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Dissatisfaction

During the interview, the Prime Minister expressed strong dissatisfaction with the government's Virgin Samoa airline joint venture with Virgin Australia (a major local tourism operator, the Grey Investment Group, also holds a small stake).

He argues Virgin was focused on profitability while the government wanted more flights. Last month, these differences crystalised when the government told Virgin it was ending the joint venture.

The government is keen on reviving long-distance flights by a small, government-owned carrier, Polynesian Airlines, which has been restricted to short hauls to neighboring islands. Its operations were curtailed after a financial squeeze in the 1990s caused by directly leasing a Boeing 767 for flights to the US.

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Apia. PIC: Mue Bentley Fisher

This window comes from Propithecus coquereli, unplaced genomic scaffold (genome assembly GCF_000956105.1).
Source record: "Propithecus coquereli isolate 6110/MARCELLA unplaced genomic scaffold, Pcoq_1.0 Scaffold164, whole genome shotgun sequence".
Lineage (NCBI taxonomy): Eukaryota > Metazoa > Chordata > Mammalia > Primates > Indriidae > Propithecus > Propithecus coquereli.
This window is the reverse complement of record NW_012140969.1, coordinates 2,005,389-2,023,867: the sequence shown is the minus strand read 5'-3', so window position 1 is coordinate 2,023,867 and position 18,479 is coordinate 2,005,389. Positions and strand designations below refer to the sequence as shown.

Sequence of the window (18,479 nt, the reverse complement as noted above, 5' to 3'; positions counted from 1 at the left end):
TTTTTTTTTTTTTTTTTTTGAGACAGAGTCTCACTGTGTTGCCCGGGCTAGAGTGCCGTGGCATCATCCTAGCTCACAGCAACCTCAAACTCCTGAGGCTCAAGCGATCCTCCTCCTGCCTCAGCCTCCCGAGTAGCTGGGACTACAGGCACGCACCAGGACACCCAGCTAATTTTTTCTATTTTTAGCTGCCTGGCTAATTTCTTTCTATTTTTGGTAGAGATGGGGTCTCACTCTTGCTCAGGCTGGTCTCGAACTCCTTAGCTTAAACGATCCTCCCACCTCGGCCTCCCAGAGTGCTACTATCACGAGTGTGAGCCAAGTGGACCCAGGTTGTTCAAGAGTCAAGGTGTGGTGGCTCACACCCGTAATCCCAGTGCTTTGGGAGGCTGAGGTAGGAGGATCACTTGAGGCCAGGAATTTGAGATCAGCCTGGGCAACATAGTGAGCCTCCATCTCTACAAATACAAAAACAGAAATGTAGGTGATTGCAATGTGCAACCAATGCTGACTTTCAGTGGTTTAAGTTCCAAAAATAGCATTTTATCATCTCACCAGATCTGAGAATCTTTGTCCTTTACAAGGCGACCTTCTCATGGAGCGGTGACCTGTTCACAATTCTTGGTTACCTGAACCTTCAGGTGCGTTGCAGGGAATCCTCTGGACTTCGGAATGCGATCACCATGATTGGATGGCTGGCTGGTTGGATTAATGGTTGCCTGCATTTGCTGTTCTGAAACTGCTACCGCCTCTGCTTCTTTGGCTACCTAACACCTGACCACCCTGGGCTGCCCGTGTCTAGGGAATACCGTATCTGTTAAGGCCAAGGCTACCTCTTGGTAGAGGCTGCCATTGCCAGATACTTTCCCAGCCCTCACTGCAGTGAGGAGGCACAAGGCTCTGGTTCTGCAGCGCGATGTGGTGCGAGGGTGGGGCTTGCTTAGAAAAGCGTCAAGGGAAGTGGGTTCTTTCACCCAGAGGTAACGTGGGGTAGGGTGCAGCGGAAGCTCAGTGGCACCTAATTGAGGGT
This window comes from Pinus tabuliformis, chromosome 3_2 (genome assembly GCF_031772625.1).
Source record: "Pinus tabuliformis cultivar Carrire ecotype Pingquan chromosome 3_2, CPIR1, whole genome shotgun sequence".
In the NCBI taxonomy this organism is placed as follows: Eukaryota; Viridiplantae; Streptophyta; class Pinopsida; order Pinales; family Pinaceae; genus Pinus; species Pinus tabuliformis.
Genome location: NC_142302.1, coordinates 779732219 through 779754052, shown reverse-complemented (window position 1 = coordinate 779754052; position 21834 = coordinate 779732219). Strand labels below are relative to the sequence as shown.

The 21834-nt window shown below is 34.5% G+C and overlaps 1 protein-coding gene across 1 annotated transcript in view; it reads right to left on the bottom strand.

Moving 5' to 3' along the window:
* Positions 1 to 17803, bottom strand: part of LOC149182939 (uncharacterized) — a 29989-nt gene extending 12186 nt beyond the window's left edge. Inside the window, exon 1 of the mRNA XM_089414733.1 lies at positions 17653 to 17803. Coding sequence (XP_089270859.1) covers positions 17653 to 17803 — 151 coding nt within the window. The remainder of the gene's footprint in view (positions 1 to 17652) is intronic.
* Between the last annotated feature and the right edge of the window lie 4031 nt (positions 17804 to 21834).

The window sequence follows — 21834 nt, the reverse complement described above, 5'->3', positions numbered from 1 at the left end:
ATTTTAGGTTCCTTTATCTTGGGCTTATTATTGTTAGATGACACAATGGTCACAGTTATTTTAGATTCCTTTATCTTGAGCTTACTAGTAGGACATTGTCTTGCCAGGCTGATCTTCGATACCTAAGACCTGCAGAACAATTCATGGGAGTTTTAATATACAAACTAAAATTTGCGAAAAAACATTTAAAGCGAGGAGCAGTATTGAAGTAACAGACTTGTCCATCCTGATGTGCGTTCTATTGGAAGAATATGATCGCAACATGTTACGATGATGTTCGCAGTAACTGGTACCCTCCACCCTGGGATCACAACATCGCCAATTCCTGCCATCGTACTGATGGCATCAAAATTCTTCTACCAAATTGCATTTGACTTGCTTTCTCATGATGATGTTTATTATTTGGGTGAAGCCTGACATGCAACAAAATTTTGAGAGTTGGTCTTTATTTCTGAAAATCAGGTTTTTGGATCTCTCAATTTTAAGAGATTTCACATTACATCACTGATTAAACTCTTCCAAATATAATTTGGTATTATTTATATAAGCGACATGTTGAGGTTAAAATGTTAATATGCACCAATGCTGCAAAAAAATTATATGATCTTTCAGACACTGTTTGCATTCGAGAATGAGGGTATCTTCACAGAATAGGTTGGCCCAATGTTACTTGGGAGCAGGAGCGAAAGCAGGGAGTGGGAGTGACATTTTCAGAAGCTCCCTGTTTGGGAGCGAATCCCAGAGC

While the PM is confident about the future of Polynesia Airlines and for potential code-sharing with other carriers, the tourism industry needs bums on aircraft seats to keep earning almost $A400 million a year from tourism.

About 90 per cent of airline passengers to Samoa are said to be "VFRs" – visiting friends and relatives, rather than overseas tourists. The government has just opened a flash new airport terminal (with Chinese funding) and big hotel projects have come on line in Apia.

The biggest name in Samoan tourism is the Grey family, whose matriarch, the late Aggie Grey, began with a modest hotel and bungalow in the 1930s. The family now has the Sheraton Samoa Aggie Grey's Hotel in Apia, along with other interests.